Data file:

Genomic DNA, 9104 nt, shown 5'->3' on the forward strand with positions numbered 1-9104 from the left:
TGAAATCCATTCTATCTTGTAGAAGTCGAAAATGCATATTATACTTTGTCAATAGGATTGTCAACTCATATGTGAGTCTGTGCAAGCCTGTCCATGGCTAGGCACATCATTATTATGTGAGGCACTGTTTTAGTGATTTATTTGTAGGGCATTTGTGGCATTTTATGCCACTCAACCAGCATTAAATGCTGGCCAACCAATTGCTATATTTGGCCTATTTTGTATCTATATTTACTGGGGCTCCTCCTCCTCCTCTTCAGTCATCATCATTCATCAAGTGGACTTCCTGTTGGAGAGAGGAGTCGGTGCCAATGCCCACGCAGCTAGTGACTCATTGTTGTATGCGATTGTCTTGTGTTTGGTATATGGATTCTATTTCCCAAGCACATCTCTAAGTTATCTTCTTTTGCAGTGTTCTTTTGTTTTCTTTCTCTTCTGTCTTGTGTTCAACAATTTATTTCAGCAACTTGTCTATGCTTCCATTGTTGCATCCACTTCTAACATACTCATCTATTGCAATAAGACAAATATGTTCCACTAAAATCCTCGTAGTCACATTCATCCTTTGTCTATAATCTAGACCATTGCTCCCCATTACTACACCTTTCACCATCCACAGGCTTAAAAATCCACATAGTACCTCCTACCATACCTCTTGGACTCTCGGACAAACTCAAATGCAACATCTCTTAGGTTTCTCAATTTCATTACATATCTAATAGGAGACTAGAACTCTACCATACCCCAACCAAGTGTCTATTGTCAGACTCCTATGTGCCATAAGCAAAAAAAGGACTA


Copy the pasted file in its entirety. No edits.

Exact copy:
Genomic DNA, 9104 nt, shown 5'->3' on the forward strand with positions numbered 1-9104 from the left:
TGAAATCCATTCTATCTTGTAGAAGTCGAAAATGCATATTATACTTTGTCAATAGGATTGTCAACTCATATGTGAGTCTGTGCAAGCCTGTCCATGGCTAGGCACATCATTATTATGTGAGGCACTGTTTTAGTGATTTATTTGTAGGGCATTTGTGGCATTTTATGCCACTCAACCAGCATTAAATGCTGGCCAACCAATTGCTATATTTGGCCTATTTTGTATCTATATTTACTGGGGCTCCTCCTCCTCCTCTTCAGTCATCATCATTCATCAAGTGGACTTCCTGTTGGAGAGAGGAGTCGGTGCCAATGCCCACGCAGCTAGTGACTCATTGTTGTATGCGATTGTCTTGTGTTTGGTATATGGATTCTATTTCCCAAGCACATCTCTAAGTTATCTTCTTTTGCAGTGTTCTTTTGTTTTCTTTCTCTTCTGTCTTGTGTTCAACAATTTATTTCAGCAACTTGTCTATGCTTCCATTGTTGCATCCACTTCTAACATACTCATCTATTGCAATAAGACAAATATGTTCCACTAAAATCCTCGTAGTCACATTCATCCTTTGTCTATAATCTAGACCATTGCTCCCCATTACTACACCTTTCACCATCCACAGGCTTAAAAATCCACATAGTACCTCCTACCATACCTCTTGGACTCTCGGACAAACTCAAATGCAACATCTCTTAGGTTTCTCAATTTCATTACATATCTAATAGGAGACTAGAACTCTACCATACCCCAACCAAGTGTCTATTGTCAGACTCCTATGTGCCATAAGCAAAAAAAGGACTA